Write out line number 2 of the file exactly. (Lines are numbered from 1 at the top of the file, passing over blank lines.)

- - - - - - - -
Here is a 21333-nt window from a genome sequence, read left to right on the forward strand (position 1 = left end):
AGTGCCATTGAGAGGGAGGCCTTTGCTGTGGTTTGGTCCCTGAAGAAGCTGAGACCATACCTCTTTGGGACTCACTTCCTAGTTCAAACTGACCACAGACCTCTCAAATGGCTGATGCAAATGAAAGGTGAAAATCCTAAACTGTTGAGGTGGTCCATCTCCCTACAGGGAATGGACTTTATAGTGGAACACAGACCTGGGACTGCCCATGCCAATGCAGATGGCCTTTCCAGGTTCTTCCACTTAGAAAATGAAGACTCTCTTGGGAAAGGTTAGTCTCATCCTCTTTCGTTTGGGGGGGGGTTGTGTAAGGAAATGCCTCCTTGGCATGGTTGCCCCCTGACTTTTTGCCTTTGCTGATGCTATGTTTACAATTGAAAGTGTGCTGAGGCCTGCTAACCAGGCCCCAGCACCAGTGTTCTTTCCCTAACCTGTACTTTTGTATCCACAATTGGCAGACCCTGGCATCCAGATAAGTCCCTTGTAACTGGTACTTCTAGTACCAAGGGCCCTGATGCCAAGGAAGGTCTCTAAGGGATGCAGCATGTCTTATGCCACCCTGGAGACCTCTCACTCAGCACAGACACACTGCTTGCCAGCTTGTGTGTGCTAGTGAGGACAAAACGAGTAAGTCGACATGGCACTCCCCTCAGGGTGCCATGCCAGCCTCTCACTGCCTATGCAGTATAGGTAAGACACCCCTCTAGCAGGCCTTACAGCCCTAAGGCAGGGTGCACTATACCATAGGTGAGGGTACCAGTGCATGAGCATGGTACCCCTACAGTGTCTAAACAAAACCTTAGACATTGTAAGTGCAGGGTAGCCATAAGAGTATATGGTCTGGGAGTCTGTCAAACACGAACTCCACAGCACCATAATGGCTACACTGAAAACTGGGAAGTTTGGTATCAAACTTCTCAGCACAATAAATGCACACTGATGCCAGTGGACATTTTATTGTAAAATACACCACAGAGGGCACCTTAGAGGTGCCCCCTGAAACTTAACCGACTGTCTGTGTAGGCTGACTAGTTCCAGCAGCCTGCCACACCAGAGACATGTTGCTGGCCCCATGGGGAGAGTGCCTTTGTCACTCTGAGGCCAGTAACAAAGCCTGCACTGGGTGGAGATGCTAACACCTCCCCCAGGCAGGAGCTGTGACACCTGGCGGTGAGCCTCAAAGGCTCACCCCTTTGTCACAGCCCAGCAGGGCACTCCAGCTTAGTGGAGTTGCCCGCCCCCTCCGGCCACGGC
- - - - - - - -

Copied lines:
AGTGCCATTGAGAGGGAGGCCTTTGCTGTGGTTTGGTCCCTGAAGAAGCTGAGACCATACCTCTTTGGGACTCACTTCCTAGTTCAAACTGACCACAGACCTCTCAAATGGCTGATGCAAATGAAAGGTGAAAATCCTAAACTGTTGAGGTGGTCCATCTCCCTACAGGGAATGGACTTTATAGTGGAACACAGACCTGGGACTGCCCATGCCAATGCAGATGGCCTTTCCAGGTTCTTCCACTTAGAAAATGAAGACTCTCTTGGGAAAGGTTAGTCTCATCCTCTTTCGTTTGGGGGGGGGTTGTGTAAGGAAATGCCTCCTTGGCATGGTTGCCCCCTGACTTTTTGCCTTTGCTGATGCTATGTTTACAATTGAAAGTGTGCTGAGGCCTGCTAACCAGGCCCCAGCACCAGTGTTCTTTCCCTAACCTGTACTTTTGTATCCACAATTGGCAGACCCTGGCATCCAGATAAGTCCCTTGTAACTGGTACTTCTAGTACCAAGGGCCCTGATGCCAAGGAAGGTCTCTAAGGGATGCAGCATGTCTTATGCCACCCTGGAGACCTCTCACTCAGCACAGACACACTGCTTGCCAGCTTGTGTGTGCTAGTGAGGACAAAACGAGTAAGTCGACATGGCACTCCCCTCAGGGTGCCATGCCAGCCTCTCACTGCCTATGCAGTATAGGTAAGACACCCCTCTAGCAGGCCTTACAGCCCTAAGGCAGGGTGCACTATACCATAGGTGAGGGTACCAGTGCATGAGCATGGTACCCCTACAGTGTCTAAACAAAACCTTAGACATTGTAAGTGCAGGGTAGCCATAAGAGTATATGGTCTGGGAGTCTGTCAAACACGAACTCCACAGCACCATAATGGCTACACTGAAAACTGGGAAGTTTGGTATCAAACTTCTCAGCACAATAAATGCACACTGATGCCAGTGGACATTTTATTGTAAAATACACCACAGAGGGCACCTTAGAGGTGCCCCCTGAAACTTAACCGACTGTCTGTGTAGGCTGACTAGTTCCAGCAGCCTGCCACACCAGAGACATGTTGCTGGCCCCATGGGGAGAGTGCCTTTGTCACTCTGAGGCCAGTAACAAAGCCTGCACTGGGTGGAGATGCTAACACCTCCCCCAGGCAGGAGCTGTGACACCTGGCGGTGAGCCTCAAAGGCTCACCCCTTTGTCACAGCCCAGCAGGGCACTCCAGCTTAGTGGAGTTGCCCGCCCCCTCCGGCCACGGC